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Yangon, Myanmar

Reference work entry

Introduction

The capital and largest city of Myanmar, Yangon is situated on a low ridge on the eastern bank of the Yangon River, 34 km north of the Gulf of Martaban, Andaman Sea. Traditionally the country’s leading political, industrial, and commercial centre, Yangon handles more than 80 percent of Myanmar’s foreign trade. In Nov. 2005 the government moved much of its infrastructure to a new ‘capital’, Pyinmana, 600 km north of Yangon. One of the world’s leading rice markets, Yangon’s other principal exports are teak and metal ores. Major industries are state owned. Principal state-owned industries produce pharmaceuticals, soap, rubber, textiles, aluminium, and rolled iron and steel. Yangon is also the centre of national rail, river, road, and air transport.

History

In 1755, King Alaungpaya, founder of the Kon-Baung Dynasty, conquered Dagon and reunited the whole of Myanmar under his rule. Appreciating the town’s strategic importance in subjugating lower Myanmar he renamed the town Yangon, ‘end of strife’.

Yangon was taken by the British in 1824 during the first Anglo-Burmese War but returned to Burmese control in 1826. In 1851 the British annexed Yangon renaming it Rangoon and making it the capital of Lower Burma. In 1852 Lieutenant Fraser of the British Engineering Corps established the city-centre’s cantonment set out as a system of blocks intersected by streets running north-south and east-west. Rangoon was the capital of British-ruled Burma from 1874 until March 1942 when the Japanese took control during World War II, assisted by the Burma Independence Army led by Aung San. Aung San served as minister of defence in Ba Maw’s puppet government from 1943–45 but became sceptical of Japanese promises of Burmese independence and was further disillusioned by Japanese treatment of Burmese forces. In March 1945, Major General Aung San switched his 10,000 strong Burma National Army to the allied cause.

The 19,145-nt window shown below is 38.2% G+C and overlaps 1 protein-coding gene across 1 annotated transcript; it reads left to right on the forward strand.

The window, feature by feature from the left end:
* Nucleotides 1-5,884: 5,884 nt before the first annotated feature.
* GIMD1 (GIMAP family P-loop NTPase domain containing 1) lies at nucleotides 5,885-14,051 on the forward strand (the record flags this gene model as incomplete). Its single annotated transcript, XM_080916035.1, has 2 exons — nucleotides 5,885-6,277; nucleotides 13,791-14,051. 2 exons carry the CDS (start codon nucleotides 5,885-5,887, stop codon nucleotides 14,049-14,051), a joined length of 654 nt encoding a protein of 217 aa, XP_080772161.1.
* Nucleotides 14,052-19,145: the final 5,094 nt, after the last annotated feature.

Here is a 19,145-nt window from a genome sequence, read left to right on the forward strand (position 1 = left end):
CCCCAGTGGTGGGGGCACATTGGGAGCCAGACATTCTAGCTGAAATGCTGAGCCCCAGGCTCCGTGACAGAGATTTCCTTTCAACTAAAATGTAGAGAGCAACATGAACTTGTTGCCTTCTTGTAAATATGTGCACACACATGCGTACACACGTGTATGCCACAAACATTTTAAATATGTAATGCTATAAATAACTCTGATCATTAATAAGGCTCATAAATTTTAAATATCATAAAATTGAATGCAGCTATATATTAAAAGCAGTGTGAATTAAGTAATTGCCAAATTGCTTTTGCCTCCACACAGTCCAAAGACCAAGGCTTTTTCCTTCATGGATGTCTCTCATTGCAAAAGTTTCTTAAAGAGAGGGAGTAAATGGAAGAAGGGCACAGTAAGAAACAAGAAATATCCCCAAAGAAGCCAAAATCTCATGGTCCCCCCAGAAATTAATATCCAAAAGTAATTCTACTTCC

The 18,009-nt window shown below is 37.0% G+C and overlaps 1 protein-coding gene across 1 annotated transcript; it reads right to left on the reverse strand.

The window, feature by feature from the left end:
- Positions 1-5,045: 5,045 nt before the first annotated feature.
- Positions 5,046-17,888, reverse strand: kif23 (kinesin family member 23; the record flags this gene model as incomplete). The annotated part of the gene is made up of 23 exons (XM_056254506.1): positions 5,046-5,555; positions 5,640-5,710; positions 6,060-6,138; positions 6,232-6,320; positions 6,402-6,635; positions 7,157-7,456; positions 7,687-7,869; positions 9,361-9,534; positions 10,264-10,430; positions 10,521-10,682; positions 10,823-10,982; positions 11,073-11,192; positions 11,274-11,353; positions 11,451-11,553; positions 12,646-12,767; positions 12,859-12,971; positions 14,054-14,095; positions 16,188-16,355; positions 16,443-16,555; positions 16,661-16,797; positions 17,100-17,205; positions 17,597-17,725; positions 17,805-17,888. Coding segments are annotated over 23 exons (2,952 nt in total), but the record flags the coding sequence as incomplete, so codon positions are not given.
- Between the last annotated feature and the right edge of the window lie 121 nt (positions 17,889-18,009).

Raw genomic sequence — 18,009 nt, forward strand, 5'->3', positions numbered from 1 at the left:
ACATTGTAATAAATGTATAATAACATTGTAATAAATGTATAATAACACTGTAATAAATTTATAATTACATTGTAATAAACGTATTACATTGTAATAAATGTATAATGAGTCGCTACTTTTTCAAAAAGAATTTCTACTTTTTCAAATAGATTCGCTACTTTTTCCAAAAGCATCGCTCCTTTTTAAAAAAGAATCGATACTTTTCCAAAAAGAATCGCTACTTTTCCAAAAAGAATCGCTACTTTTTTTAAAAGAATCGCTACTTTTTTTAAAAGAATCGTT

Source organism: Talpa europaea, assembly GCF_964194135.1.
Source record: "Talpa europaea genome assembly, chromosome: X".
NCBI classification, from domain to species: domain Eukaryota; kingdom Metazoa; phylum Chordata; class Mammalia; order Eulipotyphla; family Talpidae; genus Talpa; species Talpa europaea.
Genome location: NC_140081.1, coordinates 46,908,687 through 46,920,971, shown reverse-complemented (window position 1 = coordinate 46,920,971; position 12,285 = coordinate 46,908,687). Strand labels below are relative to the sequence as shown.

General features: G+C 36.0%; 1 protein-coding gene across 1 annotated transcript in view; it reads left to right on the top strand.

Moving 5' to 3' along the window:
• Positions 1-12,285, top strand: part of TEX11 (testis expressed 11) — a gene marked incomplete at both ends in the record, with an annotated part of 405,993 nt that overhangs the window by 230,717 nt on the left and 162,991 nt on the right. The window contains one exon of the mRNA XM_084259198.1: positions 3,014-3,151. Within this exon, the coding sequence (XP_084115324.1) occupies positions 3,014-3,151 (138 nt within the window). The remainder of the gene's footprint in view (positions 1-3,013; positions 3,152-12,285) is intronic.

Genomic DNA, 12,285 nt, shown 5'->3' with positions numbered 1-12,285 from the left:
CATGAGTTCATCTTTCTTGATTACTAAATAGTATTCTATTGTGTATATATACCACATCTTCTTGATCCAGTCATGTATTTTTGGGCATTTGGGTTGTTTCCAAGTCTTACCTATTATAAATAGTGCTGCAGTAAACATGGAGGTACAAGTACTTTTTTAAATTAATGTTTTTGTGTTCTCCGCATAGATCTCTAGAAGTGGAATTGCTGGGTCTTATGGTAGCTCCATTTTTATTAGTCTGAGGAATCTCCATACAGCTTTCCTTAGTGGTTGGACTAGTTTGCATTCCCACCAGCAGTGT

Rangoon was liberated on 3 May 1945. Aung San became deputy chairman of Burma’s Executive Council in 1946 making him, in effect, Prime Minister, but he still remained subject to the British governor’s veto. In Jan 1947 Aung San travelled to London where, after meeting with British prime minister, Clement Attlee, he was promised Burma’s independence within 1 year. Yangon has been the nation’s capital since Burma became independent in 1948.

Modern City

Isolationist policies in the latter half of the twentieth century led to a decline in Yangon’s political and economic importance. With the gradual opening up of the country to the outside commercial world, Yangon has enjoyed rapid growth but remains politically troubled with the struggle between pro-democracy supporters, led by Nobel Prize winner Aung San Suu Kyi, and the ruling socialist government.

Places of Interest

The most notable of Yangon’s many pagoda’s is the Shwe Dagon Pagoda, a Buddhist temple complex on a hill north of the cantonment. This brick stupa, thought to be approx. 2,500 years old is covered in gold. It’s shining dome rises 100 m above the city and is said to contain relics of the Buddha.

The Sule Pagoda is situated in the centre of the city. Its Mon name, Kyaik Athok, translates as ‘the pagoda where a sacred hair relic is enshrined’: it is thought to contain a single hair of the Buddha.

The People’s Park and People’s Square occupies over 130 acres between the Shwedagon Pagoda and Pyithu Hluttaw (Parliament).

The National Museum, on Pansodan Street, exhibits the lion throne of King Thibaw, the last King of Myanmar, alongside royal regalia and many ancient artefacts.

The Martyr’s Mausoleum, close to the Shwe Dagon Pagoda is a memorial to Aung San and his fellow cabinet members who were assassinated in 1947 after securing independence for Myanmar.

Copyright information

© Springer Nature Limited 2019

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